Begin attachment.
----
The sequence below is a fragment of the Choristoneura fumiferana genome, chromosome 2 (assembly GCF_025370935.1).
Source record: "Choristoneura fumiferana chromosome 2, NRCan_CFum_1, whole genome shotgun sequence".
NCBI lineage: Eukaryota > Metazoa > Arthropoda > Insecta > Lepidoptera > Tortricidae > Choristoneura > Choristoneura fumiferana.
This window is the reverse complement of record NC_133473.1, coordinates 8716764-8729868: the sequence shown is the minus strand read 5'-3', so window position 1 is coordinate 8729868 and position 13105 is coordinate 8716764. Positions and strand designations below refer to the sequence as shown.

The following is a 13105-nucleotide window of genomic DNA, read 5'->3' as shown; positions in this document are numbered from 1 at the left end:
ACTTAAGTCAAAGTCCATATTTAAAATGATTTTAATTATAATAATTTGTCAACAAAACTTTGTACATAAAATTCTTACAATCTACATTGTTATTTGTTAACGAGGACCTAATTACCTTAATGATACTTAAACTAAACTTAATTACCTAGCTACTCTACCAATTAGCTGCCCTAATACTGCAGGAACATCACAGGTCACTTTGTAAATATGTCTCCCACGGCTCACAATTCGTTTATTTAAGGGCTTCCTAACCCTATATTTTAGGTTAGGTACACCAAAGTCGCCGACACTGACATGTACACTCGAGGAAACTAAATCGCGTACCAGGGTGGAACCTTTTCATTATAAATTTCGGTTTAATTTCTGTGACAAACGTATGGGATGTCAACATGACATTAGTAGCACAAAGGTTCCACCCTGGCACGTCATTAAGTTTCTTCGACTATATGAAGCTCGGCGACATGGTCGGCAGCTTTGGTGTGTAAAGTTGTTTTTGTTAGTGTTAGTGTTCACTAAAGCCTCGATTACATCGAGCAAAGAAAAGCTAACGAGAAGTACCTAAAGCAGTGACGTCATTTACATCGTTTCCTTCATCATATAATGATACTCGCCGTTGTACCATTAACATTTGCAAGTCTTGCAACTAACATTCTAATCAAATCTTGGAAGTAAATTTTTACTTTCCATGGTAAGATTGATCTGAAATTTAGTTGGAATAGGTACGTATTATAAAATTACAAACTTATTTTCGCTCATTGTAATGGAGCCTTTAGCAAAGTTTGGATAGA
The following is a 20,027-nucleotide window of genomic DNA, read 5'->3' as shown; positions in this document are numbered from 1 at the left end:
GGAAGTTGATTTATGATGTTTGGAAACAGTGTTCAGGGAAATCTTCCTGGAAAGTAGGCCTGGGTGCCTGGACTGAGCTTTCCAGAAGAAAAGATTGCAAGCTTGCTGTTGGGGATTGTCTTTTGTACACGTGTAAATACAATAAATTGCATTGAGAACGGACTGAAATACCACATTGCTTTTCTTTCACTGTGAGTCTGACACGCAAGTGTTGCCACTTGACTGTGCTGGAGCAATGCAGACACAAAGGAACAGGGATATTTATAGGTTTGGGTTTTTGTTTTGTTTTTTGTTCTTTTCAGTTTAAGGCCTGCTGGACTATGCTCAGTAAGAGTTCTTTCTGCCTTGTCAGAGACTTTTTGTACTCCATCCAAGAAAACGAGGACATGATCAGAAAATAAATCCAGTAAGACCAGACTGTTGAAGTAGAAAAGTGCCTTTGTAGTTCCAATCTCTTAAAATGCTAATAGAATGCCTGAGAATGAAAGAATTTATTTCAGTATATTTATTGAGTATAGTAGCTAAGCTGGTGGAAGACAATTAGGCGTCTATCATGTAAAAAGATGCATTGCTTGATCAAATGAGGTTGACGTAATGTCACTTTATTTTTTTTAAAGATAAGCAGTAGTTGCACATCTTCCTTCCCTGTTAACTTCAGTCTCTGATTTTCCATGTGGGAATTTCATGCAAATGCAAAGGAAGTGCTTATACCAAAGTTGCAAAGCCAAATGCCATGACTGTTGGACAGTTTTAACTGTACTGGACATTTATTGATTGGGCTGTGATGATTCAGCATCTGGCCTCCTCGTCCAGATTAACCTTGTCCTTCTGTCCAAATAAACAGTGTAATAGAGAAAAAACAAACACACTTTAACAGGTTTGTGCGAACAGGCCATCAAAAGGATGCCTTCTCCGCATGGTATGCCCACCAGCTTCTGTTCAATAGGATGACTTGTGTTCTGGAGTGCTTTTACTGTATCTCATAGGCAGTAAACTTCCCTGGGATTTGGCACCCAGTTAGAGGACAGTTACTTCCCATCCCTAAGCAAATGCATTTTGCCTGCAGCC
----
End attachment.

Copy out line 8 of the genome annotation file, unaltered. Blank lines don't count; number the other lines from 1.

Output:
GGAAGTTGATTTATGATGTTTGGAAACAGTGTTCAGGGAAATCTTCCTGGAAAGTAGGCCTGGGTGCCTGGACTGAGCTTTCCAGAAGAAAAGATTGCAAGCTTGCTGTTGGGGATTGTCTTTTGTACACGTGTAAATACAATAAATTGCATTGAGAACGGACTGAAATACCACATTGCTTTTCTTTCACTGTGAGTCTGACACGCAAGTGTTGCCACTTGACTGTGCTGGAGCAATGCAGACACAAAGGAACAGGGATATTTATAGGTTTGGGTTTTTGTTTTGTTTTTTGTTCTTTTCAGTTTAAGGCCTGCTGGACTATGCTCAGTAAGAGTTCTTTCTGCCTTGTCAGAGACTTTTTGTACTCCATCCAAGAAAACGAGGACATGATCAGAAAATAAATCCAGTAAGACCAGACTGTTGAAGTAGAAAAGTGCCTTTGTAGTTCCAATCTCTTAAAATGCTAATAGAATGCCTGAGAATGAAAGAATTTATTTCAGTATATTTATTGAGTATAGTAGCTAAGCTGGTGGAAGACAATTAGGCGTCTATCATGTAAAAAGATGCATTGCTTGATCAAATGAGGTTGACGTAATGTCACTTTATTTTTTTTAAAGATAAGCAGTAGTTGCACATCTTCCTTCCCTGTTAACTTCAGTCTCTGATTTTCCATGTGGGAATTTCATGCAAATGCAAAGGAAGTGCTTATACCAAAGTTGCAAAGCCAAATGCCATGACTGTTGGACAGTTTTAACTGTACTGGACATTTATTGATTGGGCTGTGATGATTCAGCATCTGGCCTCCTCGTCCAGATTAACCTTGTCCTTCTGTCCAAATAAACAGTGTAATAGAGAAAAAACAAACACACTTTAACAGGTTTGTGCGAACAGGCCATCAAAAGGATGCCTTCTCCGCATGGTATGCCCACCAGCTTCTGTTCAATAGGATGACTTGTGTTCTGGAGTGCTTTTACTGTATCTCATAGGCAGTAAACTTCCCTGGGATTTGGCACCCAGTTAGAGGACAGTTACTTCCCATCCCTAAGCAAATGCATTTTGCCTGCAGCC